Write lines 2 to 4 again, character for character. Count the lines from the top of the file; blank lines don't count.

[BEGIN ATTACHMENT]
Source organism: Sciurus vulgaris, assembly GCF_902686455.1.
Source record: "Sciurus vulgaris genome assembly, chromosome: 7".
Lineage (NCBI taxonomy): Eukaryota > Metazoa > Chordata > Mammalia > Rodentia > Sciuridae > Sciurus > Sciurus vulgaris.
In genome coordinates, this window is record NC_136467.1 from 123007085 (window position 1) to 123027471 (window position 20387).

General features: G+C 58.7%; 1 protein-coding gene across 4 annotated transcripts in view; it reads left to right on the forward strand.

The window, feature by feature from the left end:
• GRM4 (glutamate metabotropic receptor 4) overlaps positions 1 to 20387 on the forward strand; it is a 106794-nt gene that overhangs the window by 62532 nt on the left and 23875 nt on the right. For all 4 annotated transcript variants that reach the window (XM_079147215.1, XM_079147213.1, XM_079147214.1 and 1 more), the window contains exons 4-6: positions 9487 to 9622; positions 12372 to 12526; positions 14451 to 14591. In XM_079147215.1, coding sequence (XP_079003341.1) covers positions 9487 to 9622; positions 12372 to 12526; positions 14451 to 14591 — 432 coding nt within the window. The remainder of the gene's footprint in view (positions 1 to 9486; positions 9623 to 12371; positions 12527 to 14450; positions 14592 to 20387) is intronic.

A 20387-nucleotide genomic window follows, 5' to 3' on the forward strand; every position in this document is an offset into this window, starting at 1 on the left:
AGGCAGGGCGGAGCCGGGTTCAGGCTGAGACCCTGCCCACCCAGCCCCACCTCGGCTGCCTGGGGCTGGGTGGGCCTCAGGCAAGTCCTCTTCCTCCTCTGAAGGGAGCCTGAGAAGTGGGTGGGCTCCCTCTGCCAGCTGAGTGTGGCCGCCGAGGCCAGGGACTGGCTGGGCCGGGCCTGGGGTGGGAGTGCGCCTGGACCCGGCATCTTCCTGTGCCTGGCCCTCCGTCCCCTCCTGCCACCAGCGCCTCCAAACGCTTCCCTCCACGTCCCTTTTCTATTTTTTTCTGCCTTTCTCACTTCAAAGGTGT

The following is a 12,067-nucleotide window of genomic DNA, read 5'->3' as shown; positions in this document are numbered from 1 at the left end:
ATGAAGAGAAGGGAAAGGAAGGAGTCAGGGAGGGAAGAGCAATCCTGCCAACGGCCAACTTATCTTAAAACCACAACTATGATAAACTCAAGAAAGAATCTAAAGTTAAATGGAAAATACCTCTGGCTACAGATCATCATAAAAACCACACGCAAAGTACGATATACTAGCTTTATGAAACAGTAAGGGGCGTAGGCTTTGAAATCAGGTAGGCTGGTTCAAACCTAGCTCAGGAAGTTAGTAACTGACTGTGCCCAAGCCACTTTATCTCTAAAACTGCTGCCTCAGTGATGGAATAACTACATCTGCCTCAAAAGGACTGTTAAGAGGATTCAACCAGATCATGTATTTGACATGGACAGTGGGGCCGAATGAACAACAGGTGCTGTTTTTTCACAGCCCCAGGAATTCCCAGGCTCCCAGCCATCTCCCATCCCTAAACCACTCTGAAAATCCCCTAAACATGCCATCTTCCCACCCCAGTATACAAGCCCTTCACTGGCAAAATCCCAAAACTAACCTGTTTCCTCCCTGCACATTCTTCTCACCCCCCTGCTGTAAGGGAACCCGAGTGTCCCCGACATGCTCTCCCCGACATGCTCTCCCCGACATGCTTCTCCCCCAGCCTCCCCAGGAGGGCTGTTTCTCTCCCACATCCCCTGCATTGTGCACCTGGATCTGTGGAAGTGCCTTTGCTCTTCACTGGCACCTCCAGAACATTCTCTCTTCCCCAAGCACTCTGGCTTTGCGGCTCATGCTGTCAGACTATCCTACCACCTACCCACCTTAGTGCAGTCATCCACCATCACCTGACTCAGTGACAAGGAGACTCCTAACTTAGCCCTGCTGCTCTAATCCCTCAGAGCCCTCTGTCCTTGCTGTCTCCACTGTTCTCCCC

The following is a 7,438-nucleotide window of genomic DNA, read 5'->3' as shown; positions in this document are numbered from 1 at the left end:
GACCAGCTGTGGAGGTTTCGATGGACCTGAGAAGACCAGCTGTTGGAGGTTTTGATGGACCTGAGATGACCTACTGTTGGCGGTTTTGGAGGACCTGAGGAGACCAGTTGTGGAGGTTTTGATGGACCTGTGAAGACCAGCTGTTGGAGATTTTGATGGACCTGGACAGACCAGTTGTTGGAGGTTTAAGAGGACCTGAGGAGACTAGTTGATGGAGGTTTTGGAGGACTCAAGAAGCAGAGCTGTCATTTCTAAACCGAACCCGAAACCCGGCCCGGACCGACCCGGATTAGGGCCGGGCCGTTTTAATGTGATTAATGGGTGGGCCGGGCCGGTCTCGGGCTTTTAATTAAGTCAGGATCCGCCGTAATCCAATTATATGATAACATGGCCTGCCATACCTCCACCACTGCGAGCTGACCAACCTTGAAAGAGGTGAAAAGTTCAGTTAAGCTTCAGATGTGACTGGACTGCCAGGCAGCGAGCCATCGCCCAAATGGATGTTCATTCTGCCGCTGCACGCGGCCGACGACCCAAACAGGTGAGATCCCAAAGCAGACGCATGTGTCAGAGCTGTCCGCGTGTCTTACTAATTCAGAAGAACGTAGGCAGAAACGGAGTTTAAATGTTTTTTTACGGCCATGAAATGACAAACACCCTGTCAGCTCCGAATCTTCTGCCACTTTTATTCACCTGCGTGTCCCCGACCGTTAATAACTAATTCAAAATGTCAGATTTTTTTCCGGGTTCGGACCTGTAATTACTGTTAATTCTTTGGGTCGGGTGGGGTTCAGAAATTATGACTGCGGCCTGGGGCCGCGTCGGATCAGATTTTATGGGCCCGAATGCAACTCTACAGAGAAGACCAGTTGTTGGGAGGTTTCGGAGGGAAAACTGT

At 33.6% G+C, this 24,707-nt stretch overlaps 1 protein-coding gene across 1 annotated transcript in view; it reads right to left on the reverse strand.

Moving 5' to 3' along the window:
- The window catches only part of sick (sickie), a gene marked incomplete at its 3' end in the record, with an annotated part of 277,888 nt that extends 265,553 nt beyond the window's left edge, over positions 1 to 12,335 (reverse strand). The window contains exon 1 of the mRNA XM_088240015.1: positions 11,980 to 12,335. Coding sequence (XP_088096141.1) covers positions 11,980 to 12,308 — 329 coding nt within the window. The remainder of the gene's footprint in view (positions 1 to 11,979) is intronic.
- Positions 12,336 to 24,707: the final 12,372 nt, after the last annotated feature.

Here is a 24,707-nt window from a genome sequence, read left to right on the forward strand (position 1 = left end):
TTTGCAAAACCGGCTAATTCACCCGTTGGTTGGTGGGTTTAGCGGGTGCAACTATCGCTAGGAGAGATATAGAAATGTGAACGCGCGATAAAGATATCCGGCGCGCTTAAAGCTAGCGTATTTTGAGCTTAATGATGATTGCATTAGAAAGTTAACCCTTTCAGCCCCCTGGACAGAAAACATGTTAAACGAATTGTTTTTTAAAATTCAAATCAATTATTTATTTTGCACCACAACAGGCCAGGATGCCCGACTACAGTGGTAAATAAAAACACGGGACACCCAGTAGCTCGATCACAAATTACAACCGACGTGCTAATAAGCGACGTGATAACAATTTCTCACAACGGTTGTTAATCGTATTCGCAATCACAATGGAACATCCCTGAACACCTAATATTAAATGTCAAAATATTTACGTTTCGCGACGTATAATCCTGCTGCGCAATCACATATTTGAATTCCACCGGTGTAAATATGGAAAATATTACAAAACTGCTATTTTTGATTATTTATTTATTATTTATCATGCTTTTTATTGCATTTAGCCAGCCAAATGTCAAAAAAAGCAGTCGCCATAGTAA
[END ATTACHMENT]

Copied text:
Source record: "Sciurus vulgaris genome assembly, chromosome: 7".
Lineage (NCBI taxonomy): Eukaryota > Metazoa > Chordata > Mammalia > Rodentia > Sciuridae > Sciurus > Sciurus vulgaris.
In genome coordinates, this window is record NC_136467.1 from 123007085 (window position 1) to 123027471 (window position 20387).